There were some, like the then-director of the Kabul Museum, who desperately wanted to get these things away from the battle for Kabul. But when it comes down to realities, which very often have to do more with politics than anything else, it is just not possible…
I think that a country is entitled to keep its heritage. But, at the same time, in keeping their heritage they have the responsibility to protect it. This is not always possible. And Afghanistan is not the only place where this has happened; look at what has happened in Cambodia, what has happened in South American countries, and so on and so forth. It is not an easy question. It can only be solved with a lot of complex negotiations.”
She also acknowledged both the good faith and the limitations of the art dealer and collector community in giving artifacts safe harbor:
“The collectors and the dealers grabbed on to that very quickly. They’re very proud of themselves, saying, “See, now we’ve served a very good purpose!” The problem is, where are these artifacts?”
“There are one or two very generous dealers who have donated pieces to SPACH to hold until they can be returned to Afghanistan.* There is a case in Tokyo that goes even further: a dealer has actually put a superb piece on exhibit in the Ancient Orient Museum in Tokyo. He has expressed the hope that other dealers or collectors will follow his example, and put their pieces on exhibit so the people of Japan can enjoy them until such time as it is safe to send them back to Afghanistan. I don’t know if anybody has followed up on his suggestion. I do know there is a professor at the University of Tokyo who says he has thirty objects from Afghanistan that have been collected or donated by generous public-spirited citizens in Japan. He is holding these pieces until the Kabul Museum is reestablished and they can be returned.”
First and foremost, however, Nancy Dupree was a tireless advocate for building knowledge within Afghanistan and for assisting in the development of an academic and research community that would carry on historical, anthropological, social, and political scholarship on Afghanistan by the Afghans themselves.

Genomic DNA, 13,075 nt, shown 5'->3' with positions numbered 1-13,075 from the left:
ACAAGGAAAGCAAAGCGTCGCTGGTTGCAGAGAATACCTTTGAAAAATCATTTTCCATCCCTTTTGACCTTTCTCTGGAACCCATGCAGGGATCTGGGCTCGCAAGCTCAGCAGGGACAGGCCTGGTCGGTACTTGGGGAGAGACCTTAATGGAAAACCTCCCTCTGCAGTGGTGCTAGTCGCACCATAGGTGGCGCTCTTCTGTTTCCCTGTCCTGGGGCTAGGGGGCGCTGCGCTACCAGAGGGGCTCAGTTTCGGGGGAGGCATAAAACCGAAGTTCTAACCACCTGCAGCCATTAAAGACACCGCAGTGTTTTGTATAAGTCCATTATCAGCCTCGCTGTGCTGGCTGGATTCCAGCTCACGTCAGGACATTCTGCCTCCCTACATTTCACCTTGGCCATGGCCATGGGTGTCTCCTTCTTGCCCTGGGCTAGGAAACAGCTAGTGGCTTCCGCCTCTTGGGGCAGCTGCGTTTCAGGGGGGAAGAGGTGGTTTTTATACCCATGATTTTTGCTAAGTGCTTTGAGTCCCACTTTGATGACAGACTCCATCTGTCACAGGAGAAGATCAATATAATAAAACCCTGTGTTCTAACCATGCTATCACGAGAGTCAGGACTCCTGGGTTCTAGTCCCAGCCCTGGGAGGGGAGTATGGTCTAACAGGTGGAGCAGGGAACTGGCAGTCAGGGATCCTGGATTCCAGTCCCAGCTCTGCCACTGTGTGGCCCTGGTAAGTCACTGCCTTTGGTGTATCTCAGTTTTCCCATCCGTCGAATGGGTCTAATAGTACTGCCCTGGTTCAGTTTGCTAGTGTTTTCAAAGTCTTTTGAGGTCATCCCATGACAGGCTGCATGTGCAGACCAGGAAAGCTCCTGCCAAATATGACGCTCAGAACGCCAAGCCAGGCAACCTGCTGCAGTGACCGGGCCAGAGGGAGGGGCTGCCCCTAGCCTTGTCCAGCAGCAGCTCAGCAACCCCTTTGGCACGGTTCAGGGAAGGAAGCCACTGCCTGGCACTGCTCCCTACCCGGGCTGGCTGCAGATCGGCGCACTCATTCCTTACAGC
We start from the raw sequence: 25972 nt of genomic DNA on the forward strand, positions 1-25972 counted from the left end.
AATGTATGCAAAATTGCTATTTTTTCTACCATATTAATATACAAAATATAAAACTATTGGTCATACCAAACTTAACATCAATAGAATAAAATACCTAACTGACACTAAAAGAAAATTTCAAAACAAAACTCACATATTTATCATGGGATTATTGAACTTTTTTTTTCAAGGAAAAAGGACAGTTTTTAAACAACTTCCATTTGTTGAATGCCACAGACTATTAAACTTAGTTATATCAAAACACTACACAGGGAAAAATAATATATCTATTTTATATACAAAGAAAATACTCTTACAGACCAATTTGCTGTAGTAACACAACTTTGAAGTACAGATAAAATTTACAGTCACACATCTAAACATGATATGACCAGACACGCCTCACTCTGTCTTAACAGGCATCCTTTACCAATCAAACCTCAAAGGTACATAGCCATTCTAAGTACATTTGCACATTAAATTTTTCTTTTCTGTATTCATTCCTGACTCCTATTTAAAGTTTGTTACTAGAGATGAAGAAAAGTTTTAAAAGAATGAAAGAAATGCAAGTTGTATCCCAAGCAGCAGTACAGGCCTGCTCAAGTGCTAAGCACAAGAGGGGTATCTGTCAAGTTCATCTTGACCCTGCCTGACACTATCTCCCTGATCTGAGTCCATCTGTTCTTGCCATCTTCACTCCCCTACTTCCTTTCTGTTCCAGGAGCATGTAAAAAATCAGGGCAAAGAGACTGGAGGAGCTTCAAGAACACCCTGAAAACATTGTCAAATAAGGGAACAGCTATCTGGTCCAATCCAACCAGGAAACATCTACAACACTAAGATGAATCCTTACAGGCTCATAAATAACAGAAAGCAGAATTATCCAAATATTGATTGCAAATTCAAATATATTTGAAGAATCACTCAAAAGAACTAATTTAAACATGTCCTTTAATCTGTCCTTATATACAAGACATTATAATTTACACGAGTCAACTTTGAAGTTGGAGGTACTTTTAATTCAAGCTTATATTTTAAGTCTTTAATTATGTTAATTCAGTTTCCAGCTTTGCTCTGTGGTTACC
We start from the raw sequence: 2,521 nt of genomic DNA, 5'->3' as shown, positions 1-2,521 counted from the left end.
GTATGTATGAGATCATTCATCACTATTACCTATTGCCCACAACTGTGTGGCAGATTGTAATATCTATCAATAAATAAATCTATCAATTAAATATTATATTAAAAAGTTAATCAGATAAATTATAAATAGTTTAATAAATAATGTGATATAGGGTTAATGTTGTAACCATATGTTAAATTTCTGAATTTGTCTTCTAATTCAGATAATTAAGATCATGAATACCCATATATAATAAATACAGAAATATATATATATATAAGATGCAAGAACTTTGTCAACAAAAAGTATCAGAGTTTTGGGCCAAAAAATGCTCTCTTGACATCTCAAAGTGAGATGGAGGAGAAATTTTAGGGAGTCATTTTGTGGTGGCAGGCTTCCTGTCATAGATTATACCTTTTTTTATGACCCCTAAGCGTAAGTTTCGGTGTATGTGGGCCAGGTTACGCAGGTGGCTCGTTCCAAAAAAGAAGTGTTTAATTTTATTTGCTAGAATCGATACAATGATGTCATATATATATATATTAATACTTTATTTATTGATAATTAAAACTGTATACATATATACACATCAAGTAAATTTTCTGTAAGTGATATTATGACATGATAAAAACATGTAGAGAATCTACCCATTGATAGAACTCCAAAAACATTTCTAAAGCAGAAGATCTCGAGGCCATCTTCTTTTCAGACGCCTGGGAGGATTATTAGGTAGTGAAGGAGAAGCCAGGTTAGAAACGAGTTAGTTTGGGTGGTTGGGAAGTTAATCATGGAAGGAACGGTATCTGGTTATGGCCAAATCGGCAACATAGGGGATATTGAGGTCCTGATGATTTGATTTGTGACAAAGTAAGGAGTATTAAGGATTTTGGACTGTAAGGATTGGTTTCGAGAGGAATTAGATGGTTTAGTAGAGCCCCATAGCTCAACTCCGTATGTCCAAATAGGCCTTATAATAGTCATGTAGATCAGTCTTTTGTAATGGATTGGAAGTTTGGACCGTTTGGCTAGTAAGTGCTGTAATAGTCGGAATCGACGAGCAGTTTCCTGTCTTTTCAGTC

An Expat Life
Nancy Hatch was born in Cooperstown, N.Y. in 1927 and was raised in India. Her parents were both deeply involved in Asian culture and Nancy Hatch herself received a master’s degree in Chinese art from Columbia University. She first arrived in Afghanistan in 1962 as the wife of a diplomat, falling in love with both the culture – and later, with archaeologist and anthropologist Louis Dupree. Her husband at the time fell in love with Louis Dupree’s then wife, and the “switch” that took place when the couples were living in tents on site became a part of Afghan legends about the strange habits of these exotic foreigners.
The Duprees were well-matched; dedicated researchers, diligent and prolific writers in the then-obscure field of Afghanistan archaeology, and inveterate party-goers. Together, they excavated and documented Afghanistan’s early archaeology, researched Afghanistan’s incredibly diverse cultures, and collected books, maps, photographs, artifacts and recordings of folk music. They also held Thursday-night cocktail parties in their home to which anyone could come; these were an exceptional gathering place for Afghan politicians, academics, and students, diplomats from all nations, US Peace Corps volunteers, and the more permanent of the non-diplomatic US residents of Kabul. (The communist leaders who eventually arrested Louis, tortured his Afghan friends, and threw the Duprees out of Afghanistan, were exactly the people who attended the Dupree’s parties before they came to power.)